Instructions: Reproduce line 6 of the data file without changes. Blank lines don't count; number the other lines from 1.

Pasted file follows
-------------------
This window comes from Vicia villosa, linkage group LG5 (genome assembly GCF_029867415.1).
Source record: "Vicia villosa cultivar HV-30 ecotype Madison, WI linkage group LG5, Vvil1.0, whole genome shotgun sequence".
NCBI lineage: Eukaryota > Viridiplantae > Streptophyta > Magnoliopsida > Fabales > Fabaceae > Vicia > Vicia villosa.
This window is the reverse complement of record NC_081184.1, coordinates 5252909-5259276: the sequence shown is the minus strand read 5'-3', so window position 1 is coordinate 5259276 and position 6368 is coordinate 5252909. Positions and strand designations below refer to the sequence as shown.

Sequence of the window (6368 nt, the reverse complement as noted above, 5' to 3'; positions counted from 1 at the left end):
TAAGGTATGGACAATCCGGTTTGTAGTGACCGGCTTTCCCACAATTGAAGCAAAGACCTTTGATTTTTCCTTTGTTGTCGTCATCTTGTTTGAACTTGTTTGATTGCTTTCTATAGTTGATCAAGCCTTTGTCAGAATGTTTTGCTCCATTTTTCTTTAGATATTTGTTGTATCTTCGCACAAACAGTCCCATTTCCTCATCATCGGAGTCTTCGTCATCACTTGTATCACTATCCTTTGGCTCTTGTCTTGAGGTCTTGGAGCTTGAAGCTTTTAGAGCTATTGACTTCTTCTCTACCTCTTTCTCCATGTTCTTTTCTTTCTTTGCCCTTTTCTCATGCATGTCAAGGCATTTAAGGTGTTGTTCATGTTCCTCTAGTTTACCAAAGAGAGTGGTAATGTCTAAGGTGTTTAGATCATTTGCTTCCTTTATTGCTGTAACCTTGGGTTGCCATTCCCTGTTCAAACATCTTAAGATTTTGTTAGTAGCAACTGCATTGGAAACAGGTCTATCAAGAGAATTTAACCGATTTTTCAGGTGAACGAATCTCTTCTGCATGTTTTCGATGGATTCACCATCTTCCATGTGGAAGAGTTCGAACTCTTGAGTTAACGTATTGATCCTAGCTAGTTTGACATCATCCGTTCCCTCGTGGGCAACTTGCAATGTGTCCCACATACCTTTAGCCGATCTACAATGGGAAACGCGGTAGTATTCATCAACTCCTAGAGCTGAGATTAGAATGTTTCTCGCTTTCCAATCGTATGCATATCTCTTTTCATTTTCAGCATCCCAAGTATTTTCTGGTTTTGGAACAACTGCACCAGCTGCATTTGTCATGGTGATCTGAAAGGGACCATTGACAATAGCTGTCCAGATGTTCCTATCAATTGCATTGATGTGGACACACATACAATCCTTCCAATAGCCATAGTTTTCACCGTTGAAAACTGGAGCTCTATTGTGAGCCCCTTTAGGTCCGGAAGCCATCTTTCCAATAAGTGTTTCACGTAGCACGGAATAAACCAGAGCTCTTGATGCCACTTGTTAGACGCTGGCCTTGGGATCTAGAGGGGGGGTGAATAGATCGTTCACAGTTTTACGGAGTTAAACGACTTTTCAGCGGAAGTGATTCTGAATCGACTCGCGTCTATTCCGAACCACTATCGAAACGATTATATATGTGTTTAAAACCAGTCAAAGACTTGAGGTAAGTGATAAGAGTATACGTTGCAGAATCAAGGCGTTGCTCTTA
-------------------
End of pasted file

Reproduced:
TAAGGTATGGACAATCCGGTTTGTAGTGACCGGCTTTCCCACAATTGAAGCAAAGACCTTTGATTTTTCCTTTGTTGTCGTCATCTTGTTTGAACTTGTTTGATTGCTTTCTATAGTTGATCAAGCCTTTGTCAGAATGTTTTGCTCCATTTTTCTTTAGATATTTGTTGTATCTTCGCACAAACAGTCCCATTTCCTCATCATCGGAGTCTTCGTCATCACTTGTATCACTATCCTTTGGCTCTTGTCTTGAGGTCTTGGAGCTTGAAGCTTTTAGAGCTATTGACTTCTTCTCTACCTCTTTCTCCATGTTCTTTTCTTTCTTTGCCCTTTTCTCATGCATGTCAAGGCATTTAAGGTGTTGTTCATGTTCCTCTAGTTTACCAAAGAGAGTGGTAATGTCTAAGGTGTTTAGATCATTTGCTTCCTTTATTGCTGTAACCTTGGGTTGCCATTCCCTGTTCAAACATCTTAAGATTTTGTTAGTAGCAACTGCATTGGAAACAGGTCTATCAAGAGAATTTAACCGATTTTTCAGGTGAACGAATCTCTTCTGCATGTTTTCGATGGATTCACCATCTTCCATGTGGAAGAGTTCGAACTCTTGAGTTAACGTATTGATCCTAGCTAGTTTGACATCATCCGTTCCCTCGTGGGCAACTTGCAATGTGTCCCACATACCTTTAGCCGATCTACAATGGGAAACGCGGTAGTATTCATCAACTCCTAGAGCTGAGATTAGAATGTTTCTCGCTTTCCAATCGTATGCATATCTCTTTTCATTTTCAGCATCCCAAGTATTTTCTGGTTTTGGAACAACTGCACCAGCTGCATTTGTCATGGTGATCTGAAAGGGACCATTGACAATAGCTGTCCAGATGTTCCTATCAATTGCATTGATGTGGACACACATACAATCCTTCCAATAGCCATAGTTTTCACCGTTGAAAACTGGAGCTCTATTGTGAGCCCCTTTAGGTCCGGAAGCCATCTTTCCAATAAGTGTTTCACGTAGCACGGAATAAACCAGAGCTCTTGATGCCACTTGTTAGACGCTGGCCTTGGGATCTAGAGGGGGGGTGAATAGATCGTTCACAGTTTTACGGAGTTAAACGACTTTTCAGCGGAAGTGATTCTGAATCGACTCGCGTCTATTCCGAACCACTATCGAAACGATTATATATGTGTTTAAAACCAGTCAAAGACTTGAGGTAAGTGATAAGAGTATACGTTGCAGAATCAAGGCGTTGCTCTTA